Needless to say I disagree. I believe the job of a reviewer is to open up the meaning of a book for readers. I want a review to cut to the heart of a book, reveal what it’s really about and show how it works. And I want a review to put the book in its context and tell me the authors influences and the dialogues the books is part of. Saying whether a book is good or bad or ‘worth buying’ is probably the least interesting thing a review can do in my opinion.

But I might be wrong, it has been known to happen. What do you want from a review? Do they help shape your thinking about the books you read? Or do you just want a indication of where to spend your next £8.99?

Alt.Fiction 2011

Alt.Fiction has a special place in my heart, as the one and only SF convention I have been to every year for its entire five year history. I’ve even written about it for the GU book blog. This year I’ll be on a number of panels about various aspects of SF writing. I’ll be hoping to start a few good arguments in the panels, and have a good chat with lots of friends in the bar. I hope you’ll be among them.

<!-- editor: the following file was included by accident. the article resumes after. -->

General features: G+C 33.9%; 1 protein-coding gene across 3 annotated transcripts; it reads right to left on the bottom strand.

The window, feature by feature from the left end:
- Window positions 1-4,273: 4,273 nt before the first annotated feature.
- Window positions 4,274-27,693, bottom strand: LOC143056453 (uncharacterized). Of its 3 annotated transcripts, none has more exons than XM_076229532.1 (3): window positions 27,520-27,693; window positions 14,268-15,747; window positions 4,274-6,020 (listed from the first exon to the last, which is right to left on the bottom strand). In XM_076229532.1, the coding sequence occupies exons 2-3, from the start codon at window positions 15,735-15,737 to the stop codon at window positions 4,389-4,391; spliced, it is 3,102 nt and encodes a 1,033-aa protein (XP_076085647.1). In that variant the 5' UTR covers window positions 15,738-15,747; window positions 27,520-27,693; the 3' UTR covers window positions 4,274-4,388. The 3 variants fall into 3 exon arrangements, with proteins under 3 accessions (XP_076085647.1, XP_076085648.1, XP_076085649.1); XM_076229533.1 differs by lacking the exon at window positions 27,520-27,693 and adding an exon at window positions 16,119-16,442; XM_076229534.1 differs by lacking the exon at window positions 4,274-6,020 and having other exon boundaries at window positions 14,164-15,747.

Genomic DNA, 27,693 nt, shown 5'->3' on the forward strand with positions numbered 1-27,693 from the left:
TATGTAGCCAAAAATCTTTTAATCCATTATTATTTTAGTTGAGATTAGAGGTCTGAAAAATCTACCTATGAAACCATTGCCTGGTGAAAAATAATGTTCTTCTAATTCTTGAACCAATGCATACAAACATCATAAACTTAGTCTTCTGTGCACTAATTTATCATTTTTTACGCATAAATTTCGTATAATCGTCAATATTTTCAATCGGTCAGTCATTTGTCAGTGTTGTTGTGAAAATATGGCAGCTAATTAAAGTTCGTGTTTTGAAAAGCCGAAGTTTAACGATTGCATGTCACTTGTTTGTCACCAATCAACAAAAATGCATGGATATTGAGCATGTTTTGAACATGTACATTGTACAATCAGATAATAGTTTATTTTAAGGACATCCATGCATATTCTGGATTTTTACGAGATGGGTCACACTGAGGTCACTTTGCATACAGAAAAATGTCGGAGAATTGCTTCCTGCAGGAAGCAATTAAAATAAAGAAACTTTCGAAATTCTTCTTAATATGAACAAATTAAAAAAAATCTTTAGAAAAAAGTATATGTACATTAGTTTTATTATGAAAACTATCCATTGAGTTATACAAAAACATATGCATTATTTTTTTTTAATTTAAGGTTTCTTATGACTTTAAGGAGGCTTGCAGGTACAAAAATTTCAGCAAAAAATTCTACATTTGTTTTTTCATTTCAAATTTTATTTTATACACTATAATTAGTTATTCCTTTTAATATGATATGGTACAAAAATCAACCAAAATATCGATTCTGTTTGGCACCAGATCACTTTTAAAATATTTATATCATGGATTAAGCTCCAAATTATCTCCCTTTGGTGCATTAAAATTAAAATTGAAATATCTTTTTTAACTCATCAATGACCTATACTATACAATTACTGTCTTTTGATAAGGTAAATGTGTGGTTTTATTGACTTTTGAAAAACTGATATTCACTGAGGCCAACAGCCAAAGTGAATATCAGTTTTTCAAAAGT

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Alt.Fiction Festival 2011
25th-26th June
QUAD, Market Place, Derby
Saturday 25th June, 10am – Midnight
Sunday 26th June, 10am – 5pm

Weekend pass £45
Saturday pass £30
Sunday pass £20

Alt.Fiction marks its fifth year with a fantastic weekend for readers and writers of science fiction, fantasy and horror. Bringing together some of the UK’s leading talent in the genre, Alt.Fiction presents a two-day programme of readings, panels, workshops, film, podcasts and much more, giving you the chance to hear from your favourite authors, find out more about the world of publishing and learn more about the writing process.

This year’s Guests of Honour are bestselling science fiction author Alastair Reynolds and acclaimed comic book writer and novelist Dan Abnett. They will joined by speakers Tony Ballantyne, Keith Brooke, Mark Chadbourn, Paul Cornell, Peter Crowther, Stephen Deas, Paul Finch, John Jarrold, Graham Joyce, Juliet McKenna, Graham McNeill, Mark Morris, Adam Nevill, Mark Charan Newton, Sarah Pinborough, Robert Shearman, Adrian Tchaikovsky, Ian Whates, Conrad Williams, Chris Wooding and many more.

Alt.Fiction is truly a weekend not to be missed for book lovers and writers alike.

Contact the QUAD Box Office on 01332 290 606 or visit www.derbyquad.co.uk/altfiction

Visit altfiction.co.uk to find out about Alt.Fiction’s year-long programme of events.